Mentality as important as talent in elite sport

Mentality may be as important as talent when it comes to personal success in sport. Dr Roger Kingerlee, a Chartered Psychologist, explained optimal psychological performance needs to be teamed with physical effectiveness if people are to succeed at the highest level.

Dr Kingerlee's comments follow an article in The Guardian which charted the apparent descent of Manchester City footballer Michael Johnson, who, despite being touted as a future England captain by the club's fans, has not started a league game for the side in almost four years.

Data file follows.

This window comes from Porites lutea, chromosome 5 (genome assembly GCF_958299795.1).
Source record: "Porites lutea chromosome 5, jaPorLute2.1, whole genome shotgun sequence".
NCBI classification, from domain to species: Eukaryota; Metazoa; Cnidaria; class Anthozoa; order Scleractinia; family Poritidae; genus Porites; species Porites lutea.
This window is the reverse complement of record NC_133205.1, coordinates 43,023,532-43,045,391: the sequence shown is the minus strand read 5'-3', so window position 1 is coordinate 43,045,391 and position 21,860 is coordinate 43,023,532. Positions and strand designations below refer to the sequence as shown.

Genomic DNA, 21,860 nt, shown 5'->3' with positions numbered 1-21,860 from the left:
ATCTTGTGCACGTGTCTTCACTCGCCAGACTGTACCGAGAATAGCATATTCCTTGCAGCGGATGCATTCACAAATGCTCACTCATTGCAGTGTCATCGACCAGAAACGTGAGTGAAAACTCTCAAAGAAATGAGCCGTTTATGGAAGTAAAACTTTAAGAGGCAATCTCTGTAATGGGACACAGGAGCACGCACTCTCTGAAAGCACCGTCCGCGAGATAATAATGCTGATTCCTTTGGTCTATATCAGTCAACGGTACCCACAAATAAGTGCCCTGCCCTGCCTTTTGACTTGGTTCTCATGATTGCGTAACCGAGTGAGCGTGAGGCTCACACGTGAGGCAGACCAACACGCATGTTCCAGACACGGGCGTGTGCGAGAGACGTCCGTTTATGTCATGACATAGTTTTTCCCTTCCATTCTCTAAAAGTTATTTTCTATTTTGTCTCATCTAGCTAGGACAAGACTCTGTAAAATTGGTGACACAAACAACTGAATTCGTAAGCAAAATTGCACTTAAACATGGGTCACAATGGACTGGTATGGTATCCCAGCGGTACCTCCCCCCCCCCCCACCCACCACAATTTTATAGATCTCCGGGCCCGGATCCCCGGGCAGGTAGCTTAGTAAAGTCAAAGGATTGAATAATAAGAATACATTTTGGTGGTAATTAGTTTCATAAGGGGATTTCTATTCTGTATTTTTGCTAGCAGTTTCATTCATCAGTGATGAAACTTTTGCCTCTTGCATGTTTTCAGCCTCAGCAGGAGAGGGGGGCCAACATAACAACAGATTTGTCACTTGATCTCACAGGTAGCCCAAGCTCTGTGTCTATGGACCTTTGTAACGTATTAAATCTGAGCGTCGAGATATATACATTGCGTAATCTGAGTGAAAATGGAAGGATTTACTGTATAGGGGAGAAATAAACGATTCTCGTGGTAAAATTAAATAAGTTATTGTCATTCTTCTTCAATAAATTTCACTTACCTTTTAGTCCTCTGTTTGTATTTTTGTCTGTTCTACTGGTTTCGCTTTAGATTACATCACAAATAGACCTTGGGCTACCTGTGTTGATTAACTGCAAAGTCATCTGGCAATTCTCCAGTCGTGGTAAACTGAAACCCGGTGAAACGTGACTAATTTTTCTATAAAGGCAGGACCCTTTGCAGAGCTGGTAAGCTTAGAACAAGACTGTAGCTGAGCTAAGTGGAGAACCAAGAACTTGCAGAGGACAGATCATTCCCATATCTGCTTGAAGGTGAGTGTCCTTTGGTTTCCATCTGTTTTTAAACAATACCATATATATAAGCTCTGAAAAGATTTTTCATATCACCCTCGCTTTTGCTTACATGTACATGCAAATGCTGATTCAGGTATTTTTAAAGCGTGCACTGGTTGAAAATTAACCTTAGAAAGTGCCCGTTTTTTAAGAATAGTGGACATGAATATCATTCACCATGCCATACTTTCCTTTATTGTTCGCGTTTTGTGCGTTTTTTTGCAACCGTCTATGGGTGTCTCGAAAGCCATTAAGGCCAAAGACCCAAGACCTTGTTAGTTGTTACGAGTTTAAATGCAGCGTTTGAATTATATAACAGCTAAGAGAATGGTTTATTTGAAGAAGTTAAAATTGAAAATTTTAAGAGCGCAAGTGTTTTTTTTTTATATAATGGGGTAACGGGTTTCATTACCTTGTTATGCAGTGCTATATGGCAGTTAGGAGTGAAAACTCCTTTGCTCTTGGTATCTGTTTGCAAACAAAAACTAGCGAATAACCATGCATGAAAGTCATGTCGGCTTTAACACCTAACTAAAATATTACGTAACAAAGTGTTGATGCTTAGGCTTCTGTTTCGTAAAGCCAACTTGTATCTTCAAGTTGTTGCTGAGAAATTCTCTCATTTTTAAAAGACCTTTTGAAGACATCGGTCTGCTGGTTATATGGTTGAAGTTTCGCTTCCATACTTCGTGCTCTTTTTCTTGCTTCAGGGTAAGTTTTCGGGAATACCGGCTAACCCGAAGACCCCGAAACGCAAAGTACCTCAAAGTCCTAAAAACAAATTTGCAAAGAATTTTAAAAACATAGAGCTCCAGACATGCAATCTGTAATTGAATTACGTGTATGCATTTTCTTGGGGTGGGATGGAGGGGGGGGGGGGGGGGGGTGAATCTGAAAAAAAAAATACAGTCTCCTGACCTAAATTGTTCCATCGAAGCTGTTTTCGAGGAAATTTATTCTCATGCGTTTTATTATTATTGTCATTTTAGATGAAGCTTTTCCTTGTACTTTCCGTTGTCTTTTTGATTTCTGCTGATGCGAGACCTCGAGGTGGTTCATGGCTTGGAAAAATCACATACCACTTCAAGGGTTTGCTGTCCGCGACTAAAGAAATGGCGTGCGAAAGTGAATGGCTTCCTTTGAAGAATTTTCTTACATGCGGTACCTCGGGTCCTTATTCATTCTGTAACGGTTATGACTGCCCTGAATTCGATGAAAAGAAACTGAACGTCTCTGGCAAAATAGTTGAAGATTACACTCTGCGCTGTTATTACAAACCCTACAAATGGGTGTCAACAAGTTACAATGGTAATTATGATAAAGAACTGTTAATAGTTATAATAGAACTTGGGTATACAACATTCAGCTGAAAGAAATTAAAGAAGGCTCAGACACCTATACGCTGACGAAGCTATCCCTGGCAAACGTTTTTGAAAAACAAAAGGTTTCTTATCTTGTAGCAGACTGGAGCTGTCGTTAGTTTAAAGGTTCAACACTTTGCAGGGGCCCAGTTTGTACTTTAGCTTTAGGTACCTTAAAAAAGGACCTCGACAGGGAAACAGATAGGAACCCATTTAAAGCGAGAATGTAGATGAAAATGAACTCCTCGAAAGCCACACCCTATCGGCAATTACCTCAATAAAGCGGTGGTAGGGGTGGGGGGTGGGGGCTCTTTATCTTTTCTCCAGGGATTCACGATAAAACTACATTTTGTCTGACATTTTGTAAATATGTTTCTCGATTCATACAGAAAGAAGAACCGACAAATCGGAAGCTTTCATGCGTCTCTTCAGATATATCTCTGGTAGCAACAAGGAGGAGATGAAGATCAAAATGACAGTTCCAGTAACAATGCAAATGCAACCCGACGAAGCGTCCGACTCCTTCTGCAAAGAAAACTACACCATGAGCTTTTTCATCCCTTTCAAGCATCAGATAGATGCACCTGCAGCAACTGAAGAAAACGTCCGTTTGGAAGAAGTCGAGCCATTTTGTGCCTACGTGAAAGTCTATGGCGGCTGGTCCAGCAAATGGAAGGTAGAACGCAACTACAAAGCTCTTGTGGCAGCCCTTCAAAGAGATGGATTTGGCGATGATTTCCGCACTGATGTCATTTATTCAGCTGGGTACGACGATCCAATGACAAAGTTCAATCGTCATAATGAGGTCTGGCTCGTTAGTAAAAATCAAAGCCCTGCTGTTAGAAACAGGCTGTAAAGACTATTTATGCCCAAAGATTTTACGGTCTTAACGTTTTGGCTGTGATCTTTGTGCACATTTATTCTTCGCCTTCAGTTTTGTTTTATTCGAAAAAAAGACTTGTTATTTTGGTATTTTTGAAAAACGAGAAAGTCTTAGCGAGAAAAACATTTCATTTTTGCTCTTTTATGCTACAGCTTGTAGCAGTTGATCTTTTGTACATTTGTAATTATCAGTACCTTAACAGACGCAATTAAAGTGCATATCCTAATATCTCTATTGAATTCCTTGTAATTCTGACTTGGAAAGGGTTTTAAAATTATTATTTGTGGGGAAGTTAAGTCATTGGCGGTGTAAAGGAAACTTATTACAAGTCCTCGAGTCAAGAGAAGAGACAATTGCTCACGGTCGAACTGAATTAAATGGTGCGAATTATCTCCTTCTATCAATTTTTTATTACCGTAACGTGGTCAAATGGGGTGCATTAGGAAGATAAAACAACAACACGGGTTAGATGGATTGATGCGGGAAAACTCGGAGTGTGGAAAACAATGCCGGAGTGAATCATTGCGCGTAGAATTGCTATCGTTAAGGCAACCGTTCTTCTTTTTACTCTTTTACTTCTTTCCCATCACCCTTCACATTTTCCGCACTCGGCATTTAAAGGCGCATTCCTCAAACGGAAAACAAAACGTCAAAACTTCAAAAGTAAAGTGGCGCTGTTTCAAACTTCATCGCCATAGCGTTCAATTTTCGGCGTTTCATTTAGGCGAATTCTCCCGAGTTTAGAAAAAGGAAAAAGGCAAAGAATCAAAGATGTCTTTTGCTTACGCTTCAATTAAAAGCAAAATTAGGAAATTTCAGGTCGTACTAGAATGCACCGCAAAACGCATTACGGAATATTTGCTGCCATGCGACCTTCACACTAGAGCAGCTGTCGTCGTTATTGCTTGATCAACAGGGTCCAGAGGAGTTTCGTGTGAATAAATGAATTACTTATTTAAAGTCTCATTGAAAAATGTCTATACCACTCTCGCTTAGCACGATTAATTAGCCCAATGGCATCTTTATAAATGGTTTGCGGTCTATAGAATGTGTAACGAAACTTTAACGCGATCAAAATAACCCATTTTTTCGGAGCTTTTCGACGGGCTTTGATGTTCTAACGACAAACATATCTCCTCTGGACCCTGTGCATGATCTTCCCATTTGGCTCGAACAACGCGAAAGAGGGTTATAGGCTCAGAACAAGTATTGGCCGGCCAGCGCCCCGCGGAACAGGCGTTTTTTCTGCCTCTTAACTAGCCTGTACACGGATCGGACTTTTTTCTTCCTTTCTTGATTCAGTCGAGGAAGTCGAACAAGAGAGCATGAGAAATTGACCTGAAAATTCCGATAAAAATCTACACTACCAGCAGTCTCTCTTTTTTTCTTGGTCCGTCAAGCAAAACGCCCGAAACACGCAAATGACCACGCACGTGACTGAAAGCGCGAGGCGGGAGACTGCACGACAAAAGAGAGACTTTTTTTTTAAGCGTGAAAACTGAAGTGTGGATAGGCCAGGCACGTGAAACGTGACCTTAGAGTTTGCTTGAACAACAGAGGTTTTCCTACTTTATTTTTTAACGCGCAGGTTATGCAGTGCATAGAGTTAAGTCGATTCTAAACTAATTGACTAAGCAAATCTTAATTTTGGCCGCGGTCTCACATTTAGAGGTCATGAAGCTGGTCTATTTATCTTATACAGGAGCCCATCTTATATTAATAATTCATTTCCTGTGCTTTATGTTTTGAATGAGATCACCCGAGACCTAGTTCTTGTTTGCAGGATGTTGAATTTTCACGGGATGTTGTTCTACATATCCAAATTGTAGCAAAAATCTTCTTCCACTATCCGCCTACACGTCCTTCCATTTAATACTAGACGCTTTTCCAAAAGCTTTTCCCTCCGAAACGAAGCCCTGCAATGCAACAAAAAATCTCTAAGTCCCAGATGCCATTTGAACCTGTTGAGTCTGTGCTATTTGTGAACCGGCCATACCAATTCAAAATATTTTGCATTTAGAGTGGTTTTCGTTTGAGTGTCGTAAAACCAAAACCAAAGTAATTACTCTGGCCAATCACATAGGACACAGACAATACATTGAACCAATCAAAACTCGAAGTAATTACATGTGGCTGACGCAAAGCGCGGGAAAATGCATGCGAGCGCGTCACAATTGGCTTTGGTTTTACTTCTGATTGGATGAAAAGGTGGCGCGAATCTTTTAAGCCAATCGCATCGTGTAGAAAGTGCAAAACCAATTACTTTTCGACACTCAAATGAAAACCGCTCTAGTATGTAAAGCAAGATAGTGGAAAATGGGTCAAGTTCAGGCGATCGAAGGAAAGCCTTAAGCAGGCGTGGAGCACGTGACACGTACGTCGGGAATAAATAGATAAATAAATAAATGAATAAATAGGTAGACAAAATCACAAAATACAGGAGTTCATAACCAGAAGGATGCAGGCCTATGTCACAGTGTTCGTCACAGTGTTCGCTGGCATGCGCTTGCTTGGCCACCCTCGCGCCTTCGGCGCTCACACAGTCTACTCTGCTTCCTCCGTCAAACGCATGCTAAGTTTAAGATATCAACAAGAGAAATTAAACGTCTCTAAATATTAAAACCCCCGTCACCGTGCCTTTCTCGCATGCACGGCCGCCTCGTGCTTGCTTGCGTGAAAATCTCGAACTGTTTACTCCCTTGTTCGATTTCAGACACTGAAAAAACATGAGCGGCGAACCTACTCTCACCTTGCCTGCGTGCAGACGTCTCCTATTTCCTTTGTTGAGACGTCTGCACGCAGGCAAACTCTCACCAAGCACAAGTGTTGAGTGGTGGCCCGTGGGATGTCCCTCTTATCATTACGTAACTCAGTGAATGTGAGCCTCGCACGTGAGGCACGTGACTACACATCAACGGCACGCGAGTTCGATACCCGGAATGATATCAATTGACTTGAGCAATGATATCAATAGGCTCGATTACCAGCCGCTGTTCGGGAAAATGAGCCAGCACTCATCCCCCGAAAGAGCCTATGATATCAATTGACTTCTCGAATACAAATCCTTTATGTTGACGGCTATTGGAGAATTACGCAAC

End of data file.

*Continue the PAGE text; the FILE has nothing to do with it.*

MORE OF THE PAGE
Although Johnson has been affected by injuries in this time, the newspaper suggests the coaching team at Manchester City believed the young man did not have the mentality to make it as a top footballer - and his plight was brought back into the spotlight recently when the Manchester Evening News reported he had been arrested for drink-driving.

Despite Johnson's downward spiral, Dr Kingerlee explained the need to guide troubled youngsters is now being recognised in sport: "Thankfully, forward-thinking top football and rugby clubs are beginning to realise this and are offering youngsters the specialist support they need to make the most of their talent at what can be a challenging developmental stage of life."